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President Obama’s historic visit to Cuba, in 5 incredible photos

President Barack Obama is the first American president to visit Cuba in nearly 90 years. And his historic visit is leading to some memorable photos — like this shot of Air Force One flying over cars that have been on the streets since before the Cuban revolution in 1959.

Even in the rain, crowds of Cubans waited by the side of the road to greet the president's motorcade as it passed by. A recent poll by the Washington Post, Univision Noticias, and Fusion found Obama is very popular in Cuba — he has an approval rating of 80 percent, much higher than either Fidel Castro, Cuba's longtime leader, or Raúl Castro, Cuba's current president.

Cuban man clapping wrapped in American flag
A Cuban man wrapped in an American flag applauds for Obama's motorcade as it passes by.
AP Photo/Rebecca Blackwell

Obama and his family took a tour of Old Havana led by city historian Eusebio Leal, greeting tourists and Cubans. During the tour, cheers and shouts of, "USA! USA!" rang out, according to reporters traveling with the president.

At the Havana Cathedral, Obama met with Cardinal Jaime Ortega, who played a key role in the talks that led to normalized relations between the US and Cuba, including hand-delivering a note from Pope Francis to Obama and Raúl Castro urging them to agree on a prisoner exchange as a humanitarian issue.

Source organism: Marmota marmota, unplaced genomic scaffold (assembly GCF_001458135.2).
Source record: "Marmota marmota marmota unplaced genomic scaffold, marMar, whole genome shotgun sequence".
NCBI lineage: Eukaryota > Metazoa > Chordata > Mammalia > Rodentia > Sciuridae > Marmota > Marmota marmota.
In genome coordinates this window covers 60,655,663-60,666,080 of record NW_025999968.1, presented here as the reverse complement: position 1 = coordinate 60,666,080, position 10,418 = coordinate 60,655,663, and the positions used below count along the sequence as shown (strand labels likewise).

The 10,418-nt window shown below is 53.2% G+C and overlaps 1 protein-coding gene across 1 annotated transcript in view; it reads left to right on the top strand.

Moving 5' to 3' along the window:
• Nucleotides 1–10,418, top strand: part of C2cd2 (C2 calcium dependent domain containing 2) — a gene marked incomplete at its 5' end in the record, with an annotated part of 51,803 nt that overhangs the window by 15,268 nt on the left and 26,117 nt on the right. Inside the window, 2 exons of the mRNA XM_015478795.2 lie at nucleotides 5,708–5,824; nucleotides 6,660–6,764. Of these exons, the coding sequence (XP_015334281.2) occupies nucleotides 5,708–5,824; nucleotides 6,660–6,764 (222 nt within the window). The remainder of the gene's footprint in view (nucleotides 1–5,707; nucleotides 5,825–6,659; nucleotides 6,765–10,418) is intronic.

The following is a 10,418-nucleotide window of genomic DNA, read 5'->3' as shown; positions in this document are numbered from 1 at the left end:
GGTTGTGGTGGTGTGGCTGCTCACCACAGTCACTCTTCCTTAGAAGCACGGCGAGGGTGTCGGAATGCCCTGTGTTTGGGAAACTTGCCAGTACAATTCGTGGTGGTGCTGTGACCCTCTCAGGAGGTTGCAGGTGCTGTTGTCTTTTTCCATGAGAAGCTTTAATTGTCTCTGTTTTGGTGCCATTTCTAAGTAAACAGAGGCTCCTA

Smiling Obama greeting tourists
Obama greets Cubans and tourists near the Havana Cathedral.
Yamil Lage/AFP via Getty Images

Obama also visited Havana's City Museum, which includes a portrait of Abraham Lincoln that Cuban officials had placed in the entryway to greet him:

Obama waving next to portrait of Lincoln
Obama with a portrait of Lincoln at Havana's City Museum.
AP Photo/Ramon Espinosa

During his trip, Obama will also meet with Cuban anti-government activists on Tuesday. One group of human rights advocates, the Ladies in White, representing the relatives of political prisoners, marched in a Havana suburb hours before Obama landed. Many of the marchers were arrested.

"It's very important that we do this so President Obama knows that there are women here fighting for the liberty of political prisoners," Berta Soler, one of the group's founding members, told USA Today. "And he needs to know that we are here being repressed simply for exercising our right to express ourselves and manifest in a non-violent way."

Ladies in White protester being arrested
Police drag away one of the Ladies in White members marching before Obama's arrival in Cuba.
AP Photo/Rebecca Blackwell

Obama plans to meet with anti-government activists Tuesday, although some protesters told USA Today that they were being placed under house arrest so they wouldn't be able to attend the meeting.

Tonight, the president attend a baseball game — a shared passion for the sport is one thing that unites the US and Cuba.


Watch: Cuba's really terrible internet, explained